31.  watch greetings and see people; different intentions
32.  greetings show respect; different greetings to chiefs, elders, money person

Greetings to money person

33.  money man and the chief greet and respect one another
34.  poor person who greets a money man shows happiness
35.  people greet the money person because of his money
36.  sometimes money person has more respect from friends than from family; shows how he treat them

Greetings to an old person

37.  everybody respects an old person because of the blessing of long life
38.  can greet any old person because of old age; squat when greetings
39.  respect an old person you do not know; gifts

Greetings to maalams

40.  every kinds of person respects maalams and Liman
41.  typical Dagbamba who are not Muslims greet Liman for medicine and prayers for farming
42.  money person also greets Liman for prayers and help
43.  Kamo-Naa also greets Liman for medicine and talismans
44.  the chiefs respects the Limam; helps the town to be cool

Respect to chief of drummers

45.  Namo-Naa or Lun-Naa; commoners, princes, and chiefs all need drummers

Conclusion

46.  people get respect because of what people want; different from greetings to family, friends, and festival greetings


Proverbs and Sayings  <top of page>

Greetings are white heart.

Greetings are:  you give trust to your friend.

Greetings are:  you give respect to your friend.

If somebody gets pain and people also see his fault, it’s not sweet.

The greeting of the festival day is the end or the last of all the greetings, because inside it, you greet one another and you beg God for blessings for one another.

The festival day stands that everyone should do good to one another.

A householder does not roam on the festival day.

If a child visits you, you must also visit the child.

God should let you come to wash your hands upon us.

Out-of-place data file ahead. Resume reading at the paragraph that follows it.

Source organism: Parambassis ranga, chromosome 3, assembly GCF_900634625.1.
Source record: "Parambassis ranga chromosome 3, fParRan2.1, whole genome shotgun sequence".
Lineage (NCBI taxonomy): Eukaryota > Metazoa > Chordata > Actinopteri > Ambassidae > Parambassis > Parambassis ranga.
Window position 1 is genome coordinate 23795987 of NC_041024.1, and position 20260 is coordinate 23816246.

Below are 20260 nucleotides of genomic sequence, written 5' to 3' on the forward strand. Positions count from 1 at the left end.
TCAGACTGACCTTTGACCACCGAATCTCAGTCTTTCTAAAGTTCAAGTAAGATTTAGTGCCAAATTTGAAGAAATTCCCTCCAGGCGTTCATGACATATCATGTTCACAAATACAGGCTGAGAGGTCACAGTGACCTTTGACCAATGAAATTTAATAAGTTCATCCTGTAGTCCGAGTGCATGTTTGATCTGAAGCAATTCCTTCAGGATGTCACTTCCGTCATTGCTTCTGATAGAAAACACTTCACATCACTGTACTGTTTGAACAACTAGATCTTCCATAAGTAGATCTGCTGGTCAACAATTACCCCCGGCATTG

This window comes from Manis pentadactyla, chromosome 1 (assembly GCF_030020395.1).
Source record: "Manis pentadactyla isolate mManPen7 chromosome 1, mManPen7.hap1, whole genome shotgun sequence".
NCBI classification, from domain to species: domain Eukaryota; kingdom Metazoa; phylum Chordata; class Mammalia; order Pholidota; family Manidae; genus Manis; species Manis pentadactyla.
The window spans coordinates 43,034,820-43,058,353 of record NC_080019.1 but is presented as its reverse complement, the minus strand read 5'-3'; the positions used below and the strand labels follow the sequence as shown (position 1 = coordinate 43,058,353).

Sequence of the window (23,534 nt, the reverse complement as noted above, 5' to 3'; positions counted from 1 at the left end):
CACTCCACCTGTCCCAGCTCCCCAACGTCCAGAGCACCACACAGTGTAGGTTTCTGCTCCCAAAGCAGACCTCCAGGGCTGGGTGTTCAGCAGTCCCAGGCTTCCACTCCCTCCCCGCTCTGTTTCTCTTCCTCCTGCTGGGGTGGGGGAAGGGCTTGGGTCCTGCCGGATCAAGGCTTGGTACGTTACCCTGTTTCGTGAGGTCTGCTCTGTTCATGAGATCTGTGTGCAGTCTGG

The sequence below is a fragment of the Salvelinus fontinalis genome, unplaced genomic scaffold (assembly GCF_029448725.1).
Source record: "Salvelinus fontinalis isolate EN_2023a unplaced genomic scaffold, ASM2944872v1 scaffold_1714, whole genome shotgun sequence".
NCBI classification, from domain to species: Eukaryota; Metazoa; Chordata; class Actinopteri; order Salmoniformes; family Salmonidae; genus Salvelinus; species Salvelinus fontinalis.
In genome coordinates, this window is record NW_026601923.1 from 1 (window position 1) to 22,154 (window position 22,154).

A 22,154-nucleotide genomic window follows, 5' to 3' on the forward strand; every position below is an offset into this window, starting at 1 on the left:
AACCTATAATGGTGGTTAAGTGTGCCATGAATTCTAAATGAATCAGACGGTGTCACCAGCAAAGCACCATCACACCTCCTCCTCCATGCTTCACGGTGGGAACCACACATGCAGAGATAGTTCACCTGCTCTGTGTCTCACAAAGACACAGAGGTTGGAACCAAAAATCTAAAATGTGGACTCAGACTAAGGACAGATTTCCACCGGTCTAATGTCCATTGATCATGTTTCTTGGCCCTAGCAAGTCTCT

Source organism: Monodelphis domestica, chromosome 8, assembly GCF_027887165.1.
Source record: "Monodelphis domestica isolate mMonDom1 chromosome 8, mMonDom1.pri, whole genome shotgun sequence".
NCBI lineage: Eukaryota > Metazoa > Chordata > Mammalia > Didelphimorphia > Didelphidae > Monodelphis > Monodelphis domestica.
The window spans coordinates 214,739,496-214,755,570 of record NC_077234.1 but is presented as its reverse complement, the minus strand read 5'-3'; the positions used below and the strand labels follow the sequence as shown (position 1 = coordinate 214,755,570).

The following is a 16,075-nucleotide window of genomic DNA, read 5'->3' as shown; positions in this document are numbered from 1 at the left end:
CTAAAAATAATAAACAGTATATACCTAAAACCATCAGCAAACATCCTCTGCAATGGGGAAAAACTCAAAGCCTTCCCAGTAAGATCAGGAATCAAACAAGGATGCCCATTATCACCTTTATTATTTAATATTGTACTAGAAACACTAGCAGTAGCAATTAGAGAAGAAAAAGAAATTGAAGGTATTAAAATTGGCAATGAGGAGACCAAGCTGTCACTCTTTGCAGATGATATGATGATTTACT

It is good when you go to greet a friend, and you know of women.

Inside friendship is greeting.

When you have a friend, it is good he knows your house and you also know his house.

Come and greet me is better than I will be talking about you.

To be greeting people is like giving a gift.  When you give a gift, your hand will stretch and be open.  greetings do not end.

If your friend farts on you, and you say you will also fart on him, if you don’t take time, you will shit on yourself.

“How is the market?” is not friendship.

Money people take their friends to show themselves to others; they don’t use their family.

If a money person doesn’t want to help people, we say that his money is not money; it is useless.

You should give a gift inside your house before you give outside.

In Dagbon here, we call an old man “everybody’s old man.”


Key words for ASCII searches  <top of page>

Titled persons and elders
Kamo-Naa
Limam
Lun-Naa
Namo-Naa

Persons
Alhassan (Ibrahim)
Yakubu (Ibrahim)

Towns and places
Dagbon
Lungbunga
Nanton
Savelugu

Cultural groups
Dagbamba

Miscellaneous terms
cedis
dawadawa
fula
gbogino   gbɔɣino
groundnuts
guinea corn
Holy Qu’ran
Kambonsis
maalam, maalams
pesewas
townsperson